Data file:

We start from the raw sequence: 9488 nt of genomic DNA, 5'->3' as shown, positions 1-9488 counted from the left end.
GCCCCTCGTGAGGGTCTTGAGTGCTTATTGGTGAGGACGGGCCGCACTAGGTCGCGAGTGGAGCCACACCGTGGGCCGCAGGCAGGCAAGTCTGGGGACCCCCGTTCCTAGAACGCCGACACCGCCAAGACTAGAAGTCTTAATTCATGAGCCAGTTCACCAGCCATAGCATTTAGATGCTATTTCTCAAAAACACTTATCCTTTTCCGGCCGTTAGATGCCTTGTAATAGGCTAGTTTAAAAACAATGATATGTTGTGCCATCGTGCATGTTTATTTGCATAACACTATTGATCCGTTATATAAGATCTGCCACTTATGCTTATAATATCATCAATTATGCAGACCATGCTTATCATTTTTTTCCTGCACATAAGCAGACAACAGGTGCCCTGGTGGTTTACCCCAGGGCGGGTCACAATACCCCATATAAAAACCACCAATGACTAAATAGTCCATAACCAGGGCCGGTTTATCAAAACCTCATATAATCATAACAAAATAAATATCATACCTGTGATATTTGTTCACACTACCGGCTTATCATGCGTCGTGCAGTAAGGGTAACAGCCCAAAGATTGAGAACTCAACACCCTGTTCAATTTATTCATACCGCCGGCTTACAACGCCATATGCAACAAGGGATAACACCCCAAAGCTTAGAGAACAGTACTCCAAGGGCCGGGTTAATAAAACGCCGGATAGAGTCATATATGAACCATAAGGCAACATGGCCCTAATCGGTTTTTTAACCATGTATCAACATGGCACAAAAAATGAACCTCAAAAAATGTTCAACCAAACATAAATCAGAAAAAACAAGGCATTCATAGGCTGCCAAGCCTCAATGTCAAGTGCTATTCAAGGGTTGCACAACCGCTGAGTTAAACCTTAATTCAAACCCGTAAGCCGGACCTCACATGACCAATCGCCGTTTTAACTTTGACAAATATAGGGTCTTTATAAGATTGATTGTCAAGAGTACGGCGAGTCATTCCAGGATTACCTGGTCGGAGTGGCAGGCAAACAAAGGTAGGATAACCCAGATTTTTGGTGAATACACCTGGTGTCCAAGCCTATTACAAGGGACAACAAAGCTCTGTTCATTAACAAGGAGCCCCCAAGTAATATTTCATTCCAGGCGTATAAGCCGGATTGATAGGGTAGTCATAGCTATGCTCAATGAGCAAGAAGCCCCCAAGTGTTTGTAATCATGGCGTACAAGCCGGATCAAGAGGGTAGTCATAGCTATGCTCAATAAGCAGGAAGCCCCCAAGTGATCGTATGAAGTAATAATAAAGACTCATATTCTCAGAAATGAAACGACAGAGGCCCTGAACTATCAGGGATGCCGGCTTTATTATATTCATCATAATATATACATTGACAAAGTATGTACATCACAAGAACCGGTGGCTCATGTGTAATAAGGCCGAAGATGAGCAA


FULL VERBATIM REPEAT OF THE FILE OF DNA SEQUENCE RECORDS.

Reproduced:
We start from the raw sequence: 9488 nt of genomic DNA, 5'->3' as shown, positions 1-9488 counted from the left end.
GCCCCTCGTGAGGGTCTTGAGTGCTTATTGGTGAGGACGGGCCGCACTAGGTCGCGAGTGGAGCCACACCGTGGGCCGCAGGCAGGCAAGTCTGGGGACCCCCGTTCCTAGAACGCCGACACCGCCAAGACTAGAAGTCTTAATTCATGAGCCAGTTCACCAGCCATAGCATTTAGATGCTATTTCTCAAAAACACTTATCCTTTTCCGGCCGTTAGATGCCTTGTAATAGGCTAGTTTAAAAACAATGATATGTTGTGCCATCGTGCATGTTTATTTGCATAACACTATTGATCCGTTATATAAGATCTGCCACTTATGCTTATAATATCATCAATTATGCAGACCATGCTTATCATTTTTTTCCTGCACATAAGCAGACAACAGGTGCCCTGGTGGTTTACCCCAGGGCGGGTCACAATACCCCATATAAAAACCACCAATGACTAAATAGTCCATAACCAGGGCCGGTTTATCAAAACCTCATATAATCATAACAAAATAAATATCATACCTGTGATATTTGTTCACACTACCGGCTTATCATGCGTCGTGCAGTAAGGGTAACAGCCCAAAGATTGAGAACTCAACACCCTGTTCAATTTATTCATACCGCCGGCTTACAACGCCATATGCAACAAGGGATAACACCCCAAAGCTTAGAGAACAGTACTCCAAGGGCCGGGTTAATAAAACGCCGGATAGAGTCATATATGAACCATAAGGCAACATGGCCCTAATCGGTTTTTTAACCATGTATCAACATGGCACAAAAAATGAACCTCAAAAAATGTTCAACCAAACATAAATCAGAAAAAACAAGGCATTCATAGGCTGCCAAGCCTCAATGTCAAGTGCTATTCAAGGGTTGCACAACCGCTGAGTTAAACCTTAATTCAAACCCGTAAGCCGGACCTCACATGACCAATCGCCGTTTTAACTTTGACAAATATAGGGTCTTTATAAGATTGATTGTCAAGAGTACGGCGAGTCATTCCAGGATTACCTGGTCGGAGTGGCAGGCAAACAAAGGTAGGATAACCCAGATTTTTGGTGAATACACCTGGTGTCCAAGCCTATTACAAGGGACAACAAAGCTCTGTTCATTAACAAGGAGCCCCCAAGTAATATTTCATTCCAGGCGTATAAGCCGGATTGATAGGGTAGTCATAGCTATGCTCAATGAGCAAGAAGCCCCCAAGTGTTTGTAATCATGGCGTACAAGCCGGATCAAGAGGGTAGTCATAGCTATGCTCAATAAGCAGGAAGCCCCCAAGTGATCGTATGAAGTAATAATAAAGACTCATATTCTCAGAAATGAAACGACAGAGGCCCTGAACTATCAGGGATGCCGGCTTTATTATATTCATCATAATATATACATTGACAAAGTATGTACATCACAAGAACCGGTGGCTCATGTGTAATAAGGCCGAAGATGAGCAA